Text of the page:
Cortical centers or white matter networks for human spatial orienting?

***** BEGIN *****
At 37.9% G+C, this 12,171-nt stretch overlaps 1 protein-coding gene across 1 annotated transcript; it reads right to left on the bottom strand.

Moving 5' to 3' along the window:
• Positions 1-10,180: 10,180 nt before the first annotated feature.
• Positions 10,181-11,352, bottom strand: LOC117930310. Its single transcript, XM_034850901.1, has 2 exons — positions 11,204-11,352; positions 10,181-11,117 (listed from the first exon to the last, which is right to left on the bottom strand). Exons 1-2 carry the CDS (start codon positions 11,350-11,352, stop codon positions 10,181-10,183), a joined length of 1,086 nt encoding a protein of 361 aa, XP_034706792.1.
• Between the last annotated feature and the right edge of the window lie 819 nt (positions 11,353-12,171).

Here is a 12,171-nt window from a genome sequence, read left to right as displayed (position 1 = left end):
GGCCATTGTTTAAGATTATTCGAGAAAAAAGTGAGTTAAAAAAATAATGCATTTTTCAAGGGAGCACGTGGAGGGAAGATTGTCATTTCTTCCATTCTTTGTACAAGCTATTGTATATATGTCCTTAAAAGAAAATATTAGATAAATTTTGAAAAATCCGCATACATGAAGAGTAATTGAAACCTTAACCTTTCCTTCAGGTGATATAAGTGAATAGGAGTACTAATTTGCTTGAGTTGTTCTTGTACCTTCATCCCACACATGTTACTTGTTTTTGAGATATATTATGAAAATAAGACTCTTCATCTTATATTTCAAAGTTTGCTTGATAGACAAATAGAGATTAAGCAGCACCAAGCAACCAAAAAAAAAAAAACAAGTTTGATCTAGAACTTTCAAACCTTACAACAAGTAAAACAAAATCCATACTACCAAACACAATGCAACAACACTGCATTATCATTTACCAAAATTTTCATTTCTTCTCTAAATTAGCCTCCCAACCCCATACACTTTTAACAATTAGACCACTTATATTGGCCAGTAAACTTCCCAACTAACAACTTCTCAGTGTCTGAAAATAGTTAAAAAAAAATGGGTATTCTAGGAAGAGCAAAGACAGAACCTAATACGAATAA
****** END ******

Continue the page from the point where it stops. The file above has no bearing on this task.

Homologous neural networks seem to exist in the human left and right hemispheres tightly linking cortical regions straddling the sylvian fissure. It is argued that these perisylvian networks serve different cognitive functions, a representation for language and praxis in the left hemisphere and a representation for processes involved in spatial orienting in the right. The tight perisylvian anatomical connectivity between superior/middle temporal, inferior parietal and ventrolateral frontal cortices might explain why lesions at these distant cortical sites around the sylvian fissure in the human right hemisphere can lead to the same disturbance of orienting behavior, namely to spatial neglect. Beyond, the lecture will address the most recent strategies in imaging-based lesion studies and their applications to clinical questions.